The analogue two way radio is still the most widely used form of two-way radio communications. The enormous installed base and simplicity, robustness and cost-effectiveness of analogue radios means that it is likely that analogue will still be common for many years to come. Development of analogue two way systems has not stopped with the advent of digital two-way systems, far from it, the last decade has seen more advances in analogue two way communications than in the previous 10 decades.

Most prominent amongst the more recent advances inanalogue radio would have to be Voting. Voting is a solution to the problem of variable signal quality as you move around within the coverage footprint of the radio system. Where once the radio would simply have crackled and become unusable, today a modern analog radio will poll multiple frequencies many thousands of times per second, determining the frequency with the best signal strength, and using that for transmission.

The result of this electronic trickery is entirely invisible to the operator, with the only way to know it’s occurring being the significant improvement in audio clarity achieved when compared to older analogue devices.

Many commercial radio networks operated by mining operations, large businesses and government agencies now employ Voting as standard. Another development of recent times has been the introduction of Unit ID (ANI) numbers for radios allowing groups of users to be set up. In this way a conversation can be received “only” by the group for whom it was intended, with radios not in the group squelching the traffic. This also allows for some “private calling” functions to also be employed – although the level of security offered by these private calls does not approach that offered by the new digital radio solutions. In recent times an explosion of analogue radio channels and businesses operating them, has also created a situation in which manufacturers are scrambling to increase the number of channels their radios are capable of receiving.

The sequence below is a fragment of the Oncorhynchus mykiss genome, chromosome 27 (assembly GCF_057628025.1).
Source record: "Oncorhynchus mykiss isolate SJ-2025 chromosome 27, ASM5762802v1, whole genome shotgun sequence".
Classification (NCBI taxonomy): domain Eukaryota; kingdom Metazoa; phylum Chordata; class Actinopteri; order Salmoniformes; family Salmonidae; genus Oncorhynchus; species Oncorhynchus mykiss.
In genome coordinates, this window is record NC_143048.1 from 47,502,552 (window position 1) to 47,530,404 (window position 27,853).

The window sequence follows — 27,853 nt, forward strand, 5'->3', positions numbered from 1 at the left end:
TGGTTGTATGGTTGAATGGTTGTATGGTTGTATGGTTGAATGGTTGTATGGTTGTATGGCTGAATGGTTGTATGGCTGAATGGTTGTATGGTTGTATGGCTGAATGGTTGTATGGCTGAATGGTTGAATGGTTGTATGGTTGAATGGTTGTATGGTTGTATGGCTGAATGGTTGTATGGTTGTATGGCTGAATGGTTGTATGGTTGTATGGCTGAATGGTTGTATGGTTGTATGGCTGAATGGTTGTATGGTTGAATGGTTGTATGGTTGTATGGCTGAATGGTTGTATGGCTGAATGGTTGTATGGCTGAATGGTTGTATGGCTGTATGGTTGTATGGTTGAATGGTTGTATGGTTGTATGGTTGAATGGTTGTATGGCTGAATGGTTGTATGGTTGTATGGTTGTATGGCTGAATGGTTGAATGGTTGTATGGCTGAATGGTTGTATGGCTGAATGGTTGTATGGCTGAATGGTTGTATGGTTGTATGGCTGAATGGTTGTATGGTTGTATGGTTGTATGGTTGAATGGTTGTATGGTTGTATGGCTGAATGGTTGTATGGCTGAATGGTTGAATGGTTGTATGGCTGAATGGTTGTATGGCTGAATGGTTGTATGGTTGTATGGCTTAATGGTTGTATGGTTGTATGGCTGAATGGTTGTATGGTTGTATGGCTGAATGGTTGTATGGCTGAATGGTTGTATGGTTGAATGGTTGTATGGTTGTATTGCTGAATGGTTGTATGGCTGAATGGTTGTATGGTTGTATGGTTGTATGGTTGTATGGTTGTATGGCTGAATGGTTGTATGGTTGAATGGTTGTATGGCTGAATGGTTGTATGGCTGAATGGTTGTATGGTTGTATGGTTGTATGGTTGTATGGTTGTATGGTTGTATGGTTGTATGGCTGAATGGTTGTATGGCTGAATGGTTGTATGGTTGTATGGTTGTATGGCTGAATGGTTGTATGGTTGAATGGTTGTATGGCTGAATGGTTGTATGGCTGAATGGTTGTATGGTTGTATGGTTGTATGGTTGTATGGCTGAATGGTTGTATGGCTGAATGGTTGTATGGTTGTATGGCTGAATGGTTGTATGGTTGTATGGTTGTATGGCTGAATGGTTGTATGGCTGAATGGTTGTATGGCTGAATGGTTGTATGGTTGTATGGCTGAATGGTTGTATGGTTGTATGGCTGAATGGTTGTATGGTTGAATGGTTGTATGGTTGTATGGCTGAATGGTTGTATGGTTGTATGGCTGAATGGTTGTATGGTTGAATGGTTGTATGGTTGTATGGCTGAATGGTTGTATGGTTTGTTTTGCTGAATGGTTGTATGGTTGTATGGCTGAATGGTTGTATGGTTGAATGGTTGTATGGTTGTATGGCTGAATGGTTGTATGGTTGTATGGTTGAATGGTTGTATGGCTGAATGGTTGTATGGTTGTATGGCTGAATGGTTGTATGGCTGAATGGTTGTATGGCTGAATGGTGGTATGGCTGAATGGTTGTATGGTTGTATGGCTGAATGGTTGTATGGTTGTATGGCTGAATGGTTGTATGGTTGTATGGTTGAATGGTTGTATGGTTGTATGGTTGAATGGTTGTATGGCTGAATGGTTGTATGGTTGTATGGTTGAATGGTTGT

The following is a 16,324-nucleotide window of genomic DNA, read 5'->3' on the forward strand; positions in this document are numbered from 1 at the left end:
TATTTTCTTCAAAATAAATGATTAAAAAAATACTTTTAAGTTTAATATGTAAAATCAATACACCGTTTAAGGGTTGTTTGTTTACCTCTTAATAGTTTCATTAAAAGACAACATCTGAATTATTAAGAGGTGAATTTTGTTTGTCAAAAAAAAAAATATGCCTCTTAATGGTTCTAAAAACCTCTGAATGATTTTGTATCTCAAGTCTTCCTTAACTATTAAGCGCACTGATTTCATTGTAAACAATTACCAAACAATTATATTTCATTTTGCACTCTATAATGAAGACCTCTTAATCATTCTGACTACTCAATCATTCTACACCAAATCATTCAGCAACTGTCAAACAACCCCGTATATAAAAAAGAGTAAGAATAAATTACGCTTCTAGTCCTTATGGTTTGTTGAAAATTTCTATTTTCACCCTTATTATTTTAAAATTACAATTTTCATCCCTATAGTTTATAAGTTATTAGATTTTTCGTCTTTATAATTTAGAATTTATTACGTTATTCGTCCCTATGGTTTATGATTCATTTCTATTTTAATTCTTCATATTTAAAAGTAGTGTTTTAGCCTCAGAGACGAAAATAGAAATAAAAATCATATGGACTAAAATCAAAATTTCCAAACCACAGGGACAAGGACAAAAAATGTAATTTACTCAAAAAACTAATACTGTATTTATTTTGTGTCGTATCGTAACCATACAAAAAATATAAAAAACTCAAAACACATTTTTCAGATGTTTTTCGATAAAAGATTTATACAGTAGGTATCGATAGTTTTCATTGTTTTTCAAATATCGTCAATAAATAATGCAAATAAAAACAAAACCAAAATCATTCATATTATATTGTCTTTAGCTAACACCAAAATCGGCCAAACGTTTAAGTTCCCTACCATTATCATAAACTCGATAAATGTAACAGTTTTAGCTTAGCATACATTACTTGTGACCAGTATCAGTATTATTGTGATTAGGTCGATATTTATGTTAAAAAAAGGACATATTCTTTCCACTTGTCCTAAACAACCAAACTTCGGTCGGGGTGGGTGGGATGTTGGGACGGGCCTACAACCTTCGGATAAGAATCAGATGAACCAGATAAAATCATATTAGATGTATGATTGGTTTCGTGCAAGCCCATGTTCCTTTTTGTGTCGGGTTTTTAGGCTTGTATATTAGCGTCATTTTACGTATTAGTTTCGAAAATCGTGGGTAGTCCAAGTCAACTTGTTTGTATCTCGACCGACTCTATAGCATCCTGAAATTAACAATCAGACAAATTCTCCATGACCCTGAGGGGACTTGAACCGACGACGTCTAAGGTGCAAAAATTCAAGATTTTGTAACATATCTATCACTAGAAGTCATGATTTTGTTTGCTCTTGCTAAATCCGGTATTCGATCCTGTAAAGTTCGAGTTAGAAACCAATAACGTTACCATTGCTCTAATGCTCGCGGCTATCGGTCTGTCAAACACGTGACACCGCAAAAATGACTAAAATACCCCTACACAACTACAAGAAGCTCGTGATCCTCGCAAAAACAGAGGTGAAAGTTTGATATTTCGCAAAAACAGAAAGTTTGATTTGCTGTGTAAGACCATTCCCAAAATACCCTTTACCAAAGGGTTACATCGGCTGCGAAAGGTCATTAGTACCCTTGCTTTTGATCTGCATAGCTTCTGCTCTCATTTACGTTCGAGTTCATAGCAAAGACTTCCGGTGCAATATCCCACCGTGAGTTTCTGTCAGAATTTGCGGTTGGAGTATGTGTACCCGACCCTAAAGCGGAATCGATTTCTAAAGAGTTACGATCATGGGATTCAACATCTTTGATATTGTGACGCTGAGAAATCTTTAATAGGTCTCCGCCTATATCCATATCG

Once upon a time 40 channels was more than enough for anyone, but today for example a contractor operating in the Hunter Valley mining areas has at least 130 channels of mine communications to select from, plus the 40 CB channels (moving to 80 channels), not to mention any additional company channels they might have for communication amongst their own employees. This “Arms Race” has lead to some manufacturers offering even their portable radios with a mind boggling 1500+ possible selectable channels. Simultaneously, manufacturers have been releasing radios with ever wider spectrum capability. Where once a single radio might only cover a narrow section of the spectrum, todays radios can cover the entire band, some radios even offer multi-band capabilities. Today’s analogue radios have become much smarter, much smaller, much more capable and much more cost effective. Combine these new developments with the intrinsic robustness of the technology and the years of proven experience with the technology – analogue still makes sense for many operations. Given that many new digital radios include as standard the ability to operate in analogue mode, there’s many years in the old “analogue dog” left. Gencom is keen and ready to assist you with all your analogue radio requirements.



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